By Maria Demertzis and Guntram Wolff
In the eyes of the critics, the quantitative easing programs have been of little help to growth and inflation and have instead been an attack on savers, undermining the profitability of banks and insurances. Do these arguments stand scrutiny?
The quantitative easing (QE) programs that started in the second quarter of 2015 remain controversial, especially in Germany. The sums involved are substantial: since the start of the first program, the ECB’s balance sheet has increased three-fold, reaching 117% of euro-area GDP.
But in the eyes of the critics, the programs have been of little help to growth and inflation and have instead been an attack on savers, undermining the profitability of banks and insurances. Do these arguments stand scrutiny?
There is a fairly broad but cautious agreement that QE has stimulated demand. The causality is hard to prove, but since the launch of QE growth has picked up in both of its main aspects: investment and consumption. Studies document the positive impact on asset prices and a reduction in long term borrowing costs.
The bigger question is when we should begin to exit the programme. Some argue that the time is now. For example, the German Council of Economic Advisors agree that QE has managed to stimulate demand, but feel that the “exceptionally loose monetary policy by the European Central Bank is no longer appropriate.”
Critics of QE worry that ECB-chief Draghi is stoking dangerous inflation and punishing savers. But there are no signs of that happening soon. Core inflation (excluding volatile energy prices) is currently at 0.8%. Furthermore, market forecasts predict below-target inflation for some time to come. A recent survey of prominent economists by the CEPR showed that the majority disagree with calls to rapidly end QE. So, if inflation and aggregate demand are still far from where they ought to be, there is little need to taper QE on that account.
Another line of complaint against QE is that it squeezes the profitability of banks. This is a valid concern, because weak profitability encourages banks to tighten the supply of credit to the real economy. Improving access to credit was the very purpose of the ECB’s QE programme, so it would be counterproductive to carry on if the programme is hurting bank profits.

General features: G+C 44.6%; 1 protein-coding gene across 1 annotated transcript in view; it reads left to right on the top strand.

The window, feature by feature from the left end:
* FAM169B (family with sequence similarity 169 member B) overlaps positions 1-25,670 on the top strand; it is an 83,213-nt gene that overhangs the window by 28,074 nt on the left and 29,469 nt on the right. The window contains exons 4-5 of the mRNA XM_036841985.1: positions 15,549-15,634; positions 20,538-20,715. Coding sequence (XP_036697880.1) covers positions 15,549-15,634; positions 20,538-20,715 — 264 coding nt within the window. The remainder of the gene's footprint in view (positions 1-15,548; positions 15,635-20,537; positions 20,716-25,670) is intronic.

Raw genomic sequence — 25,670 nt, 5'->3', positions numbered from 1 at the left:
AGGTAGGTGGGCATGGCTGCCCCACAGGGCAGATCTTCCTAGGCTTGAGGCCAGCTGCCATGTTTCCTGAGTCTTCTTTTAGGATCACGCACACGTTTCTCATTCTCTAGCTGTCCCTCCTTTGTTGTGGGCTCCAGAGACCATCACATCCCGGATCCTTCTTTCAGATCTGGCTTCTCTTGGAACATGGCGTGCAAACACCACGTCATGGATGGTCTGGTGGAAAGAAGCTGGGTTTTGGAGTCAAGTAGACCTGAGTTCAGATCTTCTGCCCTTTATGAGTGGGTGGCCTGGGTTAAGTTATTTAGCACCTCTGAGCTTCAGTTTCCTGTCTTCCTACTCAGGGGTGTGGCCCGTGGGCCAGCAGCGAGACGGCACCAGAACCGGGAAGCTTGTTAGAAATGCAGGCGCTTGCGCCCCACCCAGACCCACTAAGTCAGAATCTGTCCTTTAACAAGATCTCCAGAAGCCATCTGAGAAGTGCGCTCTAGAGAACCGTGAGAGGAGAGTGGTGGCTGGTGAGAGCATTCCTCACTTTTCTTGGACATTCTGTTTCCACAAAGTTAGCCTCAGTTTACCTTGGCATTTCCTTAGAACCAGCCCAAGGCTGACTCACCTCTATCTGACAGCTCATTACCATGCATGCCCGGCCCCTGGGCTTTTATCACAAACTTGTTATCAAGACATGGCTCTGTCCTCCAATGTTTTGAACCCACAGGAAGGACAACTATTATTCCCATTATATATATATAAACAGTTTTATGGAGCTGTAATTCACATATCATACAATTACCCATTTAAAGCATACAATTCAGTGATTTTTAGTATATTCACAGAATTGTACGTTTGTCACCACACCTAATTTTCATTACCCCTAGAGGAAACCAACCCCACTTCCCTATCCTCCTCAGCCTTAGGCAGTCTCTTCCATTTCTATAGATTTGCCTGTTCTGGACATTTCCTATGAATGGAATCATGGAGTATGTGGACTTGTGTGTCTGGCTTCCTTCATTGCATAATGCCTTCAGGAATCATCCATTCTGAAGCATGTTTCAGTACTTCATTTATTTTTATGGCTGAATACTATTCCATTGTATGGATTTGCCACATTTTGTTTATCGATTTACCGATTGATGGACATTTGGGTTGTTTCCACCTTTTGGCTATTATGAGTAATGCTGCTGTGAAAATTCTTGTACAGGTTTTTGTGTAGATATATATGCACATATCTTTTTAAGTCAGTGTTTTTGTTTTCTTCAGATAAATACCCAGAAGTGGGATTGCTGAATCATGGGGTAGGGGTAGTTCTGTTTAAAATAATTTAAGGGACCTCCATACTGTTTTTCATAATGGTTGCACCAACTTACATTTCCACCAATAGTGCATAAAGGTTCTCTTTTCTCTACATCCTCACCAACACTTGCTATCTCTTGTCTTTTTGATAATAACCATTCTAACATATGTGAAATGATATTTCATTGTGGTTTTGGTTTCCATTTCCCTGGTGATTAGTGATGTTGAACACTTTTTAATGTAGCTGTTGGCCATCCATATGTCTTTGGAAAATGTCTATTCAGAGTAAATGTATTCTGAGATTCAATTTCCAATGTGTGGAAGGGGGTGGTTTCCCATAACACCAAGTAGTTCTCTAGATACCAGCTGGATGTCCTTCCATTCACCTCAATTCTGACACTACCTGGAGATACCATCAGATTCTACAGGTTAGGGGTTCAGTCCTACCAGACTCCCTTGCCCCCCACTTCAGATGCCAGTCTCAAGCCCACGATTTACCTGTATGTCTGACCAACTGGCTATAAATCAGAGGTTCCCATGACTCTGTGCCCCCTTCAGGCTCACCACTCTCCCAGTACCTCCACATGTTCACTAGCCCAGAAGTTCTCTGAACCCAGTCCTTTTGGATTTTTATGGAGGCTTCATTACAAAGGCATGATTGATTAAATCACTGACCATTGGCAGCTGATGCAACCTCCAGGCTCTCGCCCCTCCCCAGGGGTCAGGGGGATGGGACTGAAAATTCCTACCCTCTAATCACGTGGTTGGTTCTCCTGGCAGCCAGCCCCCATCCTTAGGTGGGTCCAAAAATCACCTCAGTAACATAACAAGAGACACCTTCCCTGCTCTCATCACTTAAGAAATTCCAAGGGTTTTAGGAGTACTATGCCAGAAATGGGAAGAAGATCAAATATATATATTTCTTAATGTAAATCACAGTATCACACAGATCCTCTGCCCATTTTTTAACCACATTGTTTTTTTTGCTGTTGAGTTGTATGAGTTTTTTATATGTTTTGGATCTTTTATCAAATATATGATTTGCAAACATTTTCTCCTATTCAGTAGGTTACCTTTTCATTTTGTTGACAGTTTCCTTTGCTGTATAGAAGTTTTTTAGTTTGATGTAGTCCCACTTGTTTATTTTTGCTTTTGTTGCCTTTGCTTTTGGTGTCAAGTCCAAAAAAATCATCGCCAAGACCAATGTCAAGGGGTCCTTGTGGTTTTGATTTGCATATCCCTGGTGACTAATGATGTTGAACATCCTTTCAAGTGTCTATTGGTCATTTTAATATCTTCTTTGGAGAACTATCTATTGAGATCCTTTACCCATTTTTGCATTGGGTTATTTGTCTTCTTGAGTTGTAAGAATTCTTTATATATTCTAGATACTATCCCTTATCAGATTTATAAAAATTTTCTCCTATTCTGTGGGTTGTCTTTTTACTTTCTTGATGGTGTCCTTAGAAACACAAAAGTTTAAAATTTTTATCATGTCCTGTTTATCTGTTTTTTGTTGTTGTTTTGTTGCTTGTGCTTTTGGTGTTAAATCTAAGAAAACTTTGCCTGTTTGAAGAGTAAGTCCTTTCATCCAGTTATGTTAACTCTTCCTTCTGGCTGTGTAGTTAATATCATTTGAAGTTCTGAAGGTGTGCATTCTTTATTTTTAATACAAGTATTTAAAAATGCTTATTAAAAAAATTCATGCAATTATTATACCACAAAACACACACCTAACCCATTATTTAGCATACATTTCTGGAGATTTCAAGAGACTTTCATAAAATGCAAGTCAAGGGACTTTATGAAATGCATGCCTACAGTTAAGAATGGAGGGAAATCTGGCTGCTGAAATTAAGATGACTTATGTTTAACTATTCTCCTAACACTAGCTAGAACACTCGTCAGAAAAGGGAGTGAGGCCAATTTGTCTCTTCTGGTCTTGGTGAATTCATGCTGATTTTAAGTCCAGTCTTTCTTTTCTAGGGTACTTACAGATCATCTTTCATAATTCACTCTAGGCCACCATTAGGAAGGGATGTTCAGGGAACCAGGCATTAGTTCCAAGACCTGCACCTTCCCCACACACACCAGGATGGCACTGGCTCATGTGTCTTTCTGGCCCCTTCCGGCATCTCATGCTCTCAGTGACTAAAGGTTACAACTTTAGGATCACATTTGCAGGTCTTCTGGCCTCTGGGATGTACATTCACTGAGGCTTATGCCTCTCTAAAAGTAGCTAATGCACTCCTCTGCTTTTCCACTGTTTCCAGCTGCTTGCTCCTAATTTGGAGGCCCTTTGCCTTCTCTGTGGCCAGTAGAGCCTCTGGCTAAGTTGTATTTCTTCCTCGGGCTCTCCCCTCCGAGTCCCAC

Banks themselves are pessimistic about the ECB’s policies. In the ECB’s bank lending survey, banks acknowledge that QE has helped raise asset prices and thus support their balance sheets. But at the same time, they claim that the fall in long-term yields has reduced their ability to make profits in the future. Their overall assessment is negative.
We took a closer look at the actual data on bank profits and found two main trends. First, banks’ net interest income has actually been very stable since 2010, a period with both very low interest rates and unconventional monetary policy actions like QE. Banks’ ability to generate stable operating profits has therefore not yet been affected by lower yields.
Second, actual bank profits have been much more volatile, and even negative at times, over the same period. This is the direct result of non-performing loans that pre-date the QE programme. And indeed, overall profitability is improving for many banks as they manage to resolve their bad debts. And we should not forget that QE improves the general economic outlook, and so also helps banks generate profits.
It is also fair to note that there are important differences between eurozone countries. Banks in countries with persistent issues around bad loans are not able to create credit and generate profits. We also found that bank profitability in Germany has been low for many years now compared to European partners – pointing to specific German issues distinct from QE.
Finally, this is a debate in flux and vigilance is important. We have not found a major impact on average bank profitability so far. However, the interest margin on new lending has recently been falling. This may eventually lower overall interest income and could possibly dent banks’ profitability. Aiming to compensate for that, some banks have already been able to increase fees.
It is true that lower yields could put banks under pressure to move towards other, possibly more fee-based, models. But so far QE has had a neutral overall effect on bank profitability. It is non-performing loans and legal risks that still remain the biggest threat to banks, and this is where banks and policymakers should concentrate their energies.
Maria Demertzis is Deputy Director at Bruegel and a visiting professor at the University of Amsterdam. She has previously worked at the European Commission and the research department of the Dutch Central Bank. She has also held academic positions at the Harvard Kennedy School of Government in the USA and the University of Strathclyde in the UK, from where she holds a PhD in economics.
Guntram Wolff is the Director of Bruegel since June 2013. His research focuses on the European economy and governance, on fiscal and monetary policy and global finance. He regularily testifies to the European Finance Ministers’ ECOFIN meeting, the European Parliament, the German Parliament (Bundestag) and the French Parliament (Assemblée Nationale) and is a member of the French prime minister’s Conseil d’Analyse Economique.